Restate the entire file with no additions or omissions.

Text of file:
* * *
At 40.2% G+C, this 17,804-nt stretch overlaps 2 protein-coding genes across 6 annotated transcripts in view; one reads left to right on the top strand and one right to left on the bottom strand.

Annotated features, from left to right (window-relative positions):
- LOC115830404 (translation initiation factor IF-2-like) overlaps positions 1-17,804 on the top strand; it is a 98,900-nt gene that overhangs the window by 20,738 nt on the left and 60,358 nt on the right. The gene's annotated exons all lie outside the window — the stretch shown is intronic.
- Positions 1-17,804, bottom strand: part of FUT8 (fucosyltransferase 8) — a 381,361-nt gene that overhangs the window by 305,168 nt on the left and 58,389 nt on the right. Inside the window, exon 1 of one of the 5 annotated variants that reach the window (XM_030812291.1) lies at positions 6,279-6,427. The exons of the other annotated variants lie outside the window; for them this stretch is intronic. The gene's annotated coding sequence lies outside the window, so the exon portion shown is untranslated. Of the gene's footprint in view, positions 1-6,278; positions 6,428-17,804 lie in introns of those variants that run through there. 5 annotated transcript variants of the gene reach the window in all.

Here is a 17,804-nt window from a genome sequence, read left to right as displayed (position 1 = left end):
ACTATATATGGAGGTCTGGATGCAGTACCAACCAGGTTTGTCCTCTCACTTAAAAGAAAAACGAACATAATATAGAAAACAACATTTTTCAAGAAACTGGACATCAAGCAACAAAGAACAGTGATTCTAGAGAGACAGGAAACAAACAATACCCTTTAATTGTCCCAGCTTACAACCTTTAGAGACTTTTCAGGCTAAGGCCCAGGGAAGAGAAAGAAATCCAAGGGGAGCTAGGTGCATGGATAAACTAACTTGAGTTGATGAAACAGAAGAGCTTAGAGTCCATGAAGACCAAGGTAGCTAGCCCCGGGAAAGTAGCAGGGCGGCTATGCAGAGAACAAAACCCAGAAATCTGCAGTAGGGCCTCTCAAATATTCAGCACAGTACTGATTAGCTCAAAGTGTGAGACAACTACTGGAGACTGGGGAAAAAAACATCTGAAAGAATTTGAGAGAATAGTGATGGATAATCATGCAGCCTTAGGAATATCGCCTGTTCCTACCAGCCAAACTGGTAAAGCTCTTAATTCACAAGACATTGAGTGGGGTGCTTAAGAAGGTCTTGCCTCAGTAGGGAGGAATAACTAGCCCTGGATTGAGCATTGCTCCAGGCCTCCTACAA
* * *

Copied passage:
At 40.2% G+C, this 17,804-nt stretch overlaps 2 protein-coding genes across 6 annotated transcripts in view; one reads left to right on the top strand and one right to left on the bottom strand.

Annotated features, from left to right (window-relative positions):
- LOC115830404 (translation initiation factor IF-2-like) overlaps positions 1-17,804 on the top strand; it is a 98,900-nt gene that overhangs the window by 20,738 nt on the left and 60,358 nt on the right. The gene's annotated exons all lie outside the window — the stretch shown is intronic.
- Positions 1-17,804, bottom strand: part of FUT8 (fucosyltransferase 8) — a 381,361-nt gene that overhangs the window by 305,168 nt on the left and 58,389 nt on the right. Inside the window, exon 1 of one of the 5 annotated variants that reach the window (XM_030812291.1) lies at positions 6,279-6,427. The exons of the other annotated variants lie outside the window; for them this stretch is intronic. The gene's annotated coding sequence lies outside the window, so the exon portion shown is untranslated. Of the gene's footprint in view, positions 1-6,278; positions 6,428-17,804 lie in introns of those variants that run through there. 5 annotated transcript variants of the gene reach the window in all.

Here is a 17,804-nt window from a genome sequence, read left to right as displayed (position 1 = left end):
ACTATATATGGAGGTCTGGATGCAGTACCAACCAGGTTTGTCCTCTCACTTAAAAGAAAAACGAACATAATATAGAAAACAACATTTTTCAAGAAACTGGACATCAAGCAACAAAGAACAGTGATTCTAGAGAGACAGGAAACAAACAATACCCTTTAATTGTCCCAGCTTACAACCTTTAGAGACTTTTCAGGCTAAGGCCCAGGGAAGAGAAAGAAATCCAAGGGGAGCTAGGTGCATGGATAAACTAACTTGAGTTGATGAAACAGAAGAGCTTAGAGTCCATGAAGACCAAGGTAGCTAGCCCCGGGAAAGTAGCAGGGCGGCTATGCAGAGAACAAAACCCAGAAATCTGCAGTAGGGCCTCTCAAATATTCAGCACAGTACTGATTAGCTCAAAGTGTGAGACAACTACTGGAGACTGGGGAAAAAAACATCTGAAAGAATTTGAGAGAATAGTGATGGATAATCATGCAGCCTTAGGAATATCGCCTGTTCCTACCAGCCAAACTGGTAAAGCTCTTAATTCACAAGACATTGAGTGGGGTGCTTAAGAAGGTCTTGCCTCAGTAGGGAGGAATAACTAGCCCTGGATTGAGCATTGCTCCAGGCCTCCTACAA